“Poland??” How did he know that our next destination was Poland? Then I realized he meant today, not in general. “We’re not going to Poland. We’re here to see Nyzhankovychi. We’re going back to L’viv tonight.”
After this was translated, he had one more instruction for us. “The last bus is at 5:00. Make sure you’re on it.”
We agreed, and we were allowed to get off the bus. I was relieved, but Bob was paranoid that they’d be watching us the rest of the day. We started to walk around the town a bit, but when we saw more soldiers, Bob insisted that we shouldn’t walk any further; that they’d be suspicious if we were walking towards Poland. It took him a few hours to relax.
Just over 100 years ago, the population of Nyzhankovychi was about 1,750. Now it’s 1,850. The area is still predominantly rural, and we saw several horse-drawn carts traveling up the road.
It was all kind of strange. Cars alongside horse-drawn carts, geese wandering across the road, modern houses next to ancient-looking wells. I imagine that in some ways it still looks a lot like it did 100 years ago.
The Catholic church is still standing, unlike many other churches in the former USSR. The church was established in 1461, although the present structure is from the 19th century. It was used as storage until 1991. I wandered around for awhile, trying to find an unlocked gate. An old woman saw me, showed me in, and waited while I looked around. It was very small; only eight or ten short pews. Interestingly, the Bibles and hymnals were in Polish.
Finding no leads in the church, we headed over to the graveyard to see if we could find any stones with my great-great-grandma’s surname. Eastern European graveyards are always colorful affairs. The graves are very well cared for, and I wonder if the descendants ever compete with each other for the title of “most fabulous.”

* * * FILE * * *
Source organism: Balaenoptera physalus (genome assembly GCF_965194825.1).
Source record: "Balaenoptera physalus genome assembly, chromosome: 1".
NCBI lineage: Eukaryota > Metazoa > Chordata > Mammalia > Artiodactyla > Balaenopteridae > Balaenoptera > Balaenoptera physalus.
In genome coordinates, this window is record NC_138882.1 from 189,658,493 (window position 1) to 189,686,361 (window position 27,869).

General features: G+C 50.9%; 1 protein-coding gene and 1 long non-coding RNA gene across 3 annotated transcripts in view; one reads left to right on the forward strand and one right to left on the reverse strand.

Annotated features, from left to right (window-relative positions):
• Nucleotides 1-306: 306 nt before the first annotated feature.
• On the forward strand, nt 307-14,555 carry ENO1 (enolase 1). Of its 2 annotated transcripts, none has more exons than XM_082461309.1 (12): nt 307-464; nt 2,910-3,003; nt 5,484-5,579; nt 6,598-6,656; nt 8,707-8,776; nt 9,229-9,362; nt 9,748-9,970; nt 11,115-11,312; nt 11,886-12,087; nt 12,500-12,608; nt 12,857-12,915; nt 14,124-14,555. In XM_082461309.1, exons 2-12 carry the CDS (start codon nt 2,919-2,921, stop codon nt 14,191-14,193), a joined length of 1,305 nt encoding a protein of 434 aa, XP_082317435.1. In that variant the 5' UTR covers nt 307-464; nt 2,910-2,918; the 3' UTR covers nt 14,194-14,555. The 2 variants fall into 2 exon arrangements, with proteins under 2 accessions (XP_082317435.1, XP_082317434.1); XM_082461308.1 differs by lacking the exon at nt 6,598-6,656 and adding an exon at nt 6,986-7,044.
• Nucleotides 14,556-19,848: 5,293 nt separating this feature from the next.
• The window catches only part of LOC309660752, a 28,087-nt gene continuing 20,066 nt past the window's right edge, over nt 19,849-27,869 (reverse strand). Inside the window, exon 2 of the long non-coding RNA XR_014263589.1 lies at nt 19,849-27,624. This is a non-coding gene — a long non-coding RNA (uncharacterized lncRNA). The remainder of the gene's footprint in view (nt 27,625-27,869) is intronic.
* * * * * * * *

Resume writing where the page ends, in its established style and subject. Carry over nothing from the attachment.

The Polish graves were all in a separate section. We combed through those, and the Ukrainian ones for good measure, but found nothing. There are other graveyards in the area, so my relatives could be buried there. Or they could’ve moved. I’m really not sure what happened to the rest of the family after Julia immigrated.
Back in the US, my great-great-grandma moved to Philly, became a widow, moved to Chicago, remarried, and eventually took American citizenship, thirty-five years after immigrating. She lived long enough to meet several of her great-grandchildren. When visiting her, my father remembers her asking, always in Polish, for him to give her a kiss.
In the end, it wasn’t a very interesting town. We left sometime around 2 or 3 p.m. because we didn’t want to wait until 5. And I found no evidence that anyone I’m related to had ever lived there. But I felt satisfied anyway. I wanted to see the town and I did. Growing up, I never felt any sort of connection to Europe, even though I’m European-American. Seeing a place where one of my ancestors came from helped me feel more connected to the continent than I did before.